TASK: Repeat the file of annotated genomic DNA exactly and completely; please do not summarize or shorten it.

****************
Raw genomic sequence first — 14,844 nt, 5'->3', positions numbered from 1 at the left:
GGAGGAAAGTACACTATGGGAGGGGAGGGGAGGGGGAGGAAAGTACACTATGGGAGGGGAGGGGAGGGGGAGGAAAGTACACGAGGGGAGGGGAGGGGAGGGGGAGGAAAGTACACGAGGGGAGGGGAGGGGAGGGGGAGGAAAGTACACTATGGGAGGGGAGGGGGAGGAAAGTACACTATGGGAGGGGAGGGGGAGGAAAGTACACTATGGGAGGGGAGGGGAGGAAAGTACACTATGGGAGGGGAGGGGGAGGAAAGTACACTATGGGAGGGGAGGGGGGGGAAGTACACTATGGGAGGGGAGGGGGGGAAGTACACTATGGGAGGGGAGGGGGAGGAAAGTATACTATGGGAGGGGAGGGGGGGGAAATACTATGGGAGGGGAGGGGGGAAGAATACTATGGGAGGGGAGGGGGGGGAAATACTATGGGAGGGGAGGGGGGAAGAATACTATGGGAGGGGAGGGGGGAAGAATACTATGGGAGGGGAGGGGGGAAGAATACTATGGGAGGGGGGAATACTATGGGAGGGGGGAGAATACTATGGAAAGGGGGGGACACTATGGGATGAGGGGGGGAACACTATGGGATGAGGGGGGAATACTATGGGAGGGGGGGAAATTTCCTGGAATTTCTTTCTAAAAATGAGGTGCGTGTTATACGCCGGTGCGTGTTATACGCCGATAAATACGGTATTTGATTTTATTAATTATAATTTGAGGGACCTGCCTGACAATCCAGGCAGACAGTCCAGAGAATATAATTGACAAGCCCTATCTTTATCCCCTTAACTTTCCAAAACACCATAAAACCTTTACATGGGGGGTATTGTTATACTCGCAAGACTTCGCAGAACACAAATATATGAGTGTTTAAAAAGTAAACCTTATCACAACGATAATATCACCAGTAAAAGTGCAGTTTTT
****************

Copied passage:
Raw genomic sequence first — 14,844 nt, 5'->3', positions numbered from 1 at the left:
GGAGGAAAGTACACTATGGGAGGGGAGGGGAGGGGGAGGAAAGTACACTATGGGAGGGGAGGGGAGGGGGAGGAAAGTACACGAGGGGAGGGGAGGGGAGGGGGAGGAAAGTACACGAGGGGAGGGGAGGGGAGGGGGAGGAAAGTACACTATGGGAGGGGAGGGGGAGGAAAGTACACTATGGGAGGGGAGGGGGAGGAAAGTACACTATGGGAGGGGAGGGGAGGAAAGTACACTATGGGAGGGGAGGGGGAGGAAAGTACACTATGGGAGGGGAGGGGGGGGAAGTACACTATGGGAGGGGAGGGGGGGAAGTACACTATGGGAGGGGAGGGGGAGGAAAGTATACTATGGGAGGGGAGGGGGGGGAAATACTATGGGAGGGGAGGGGGGAAGAATACTATGGGAGGGGAGGGGGGGGAAATACTATGGGAGGGGAGGGGGGAAGAATACTATGGGAGGGGAGGGGGGAAGAATACTATGGGAGGGGAGGGGGGAAGAATACTATGGGAGGGGGGAATACTATGGGAGGGGGGAGAATACTATGGAAAGGGGGGGACACTATGGGATGAGGGGGGGAACACTATGGGATGAGGGGGGAATACTATGGGAGGGGGGGAAATTTCCTGGAATTTCTTTCTAAAAATGAGGTGCGTGTTATACGCCGGTGCGTGTTATACGCCGATAAATACGGTATTTGATTTTATTAATTATAATTTGAGGGACCTGCCTGACAATCCAGGCAGACAGTCCAGAGAATATAATTGACAAGCCCTATCTTTATCCCCTTAACTTTCCAAAACACCATAAAACCTTTACATGGGGGGTATTGTTATACTCGCAAGACTTCGCAGAACACAAATATATGAGTGTTTAAAAAGTAAACCTTATCACAACGATAATATCACCAGTAAAAGTGCAGTTTTT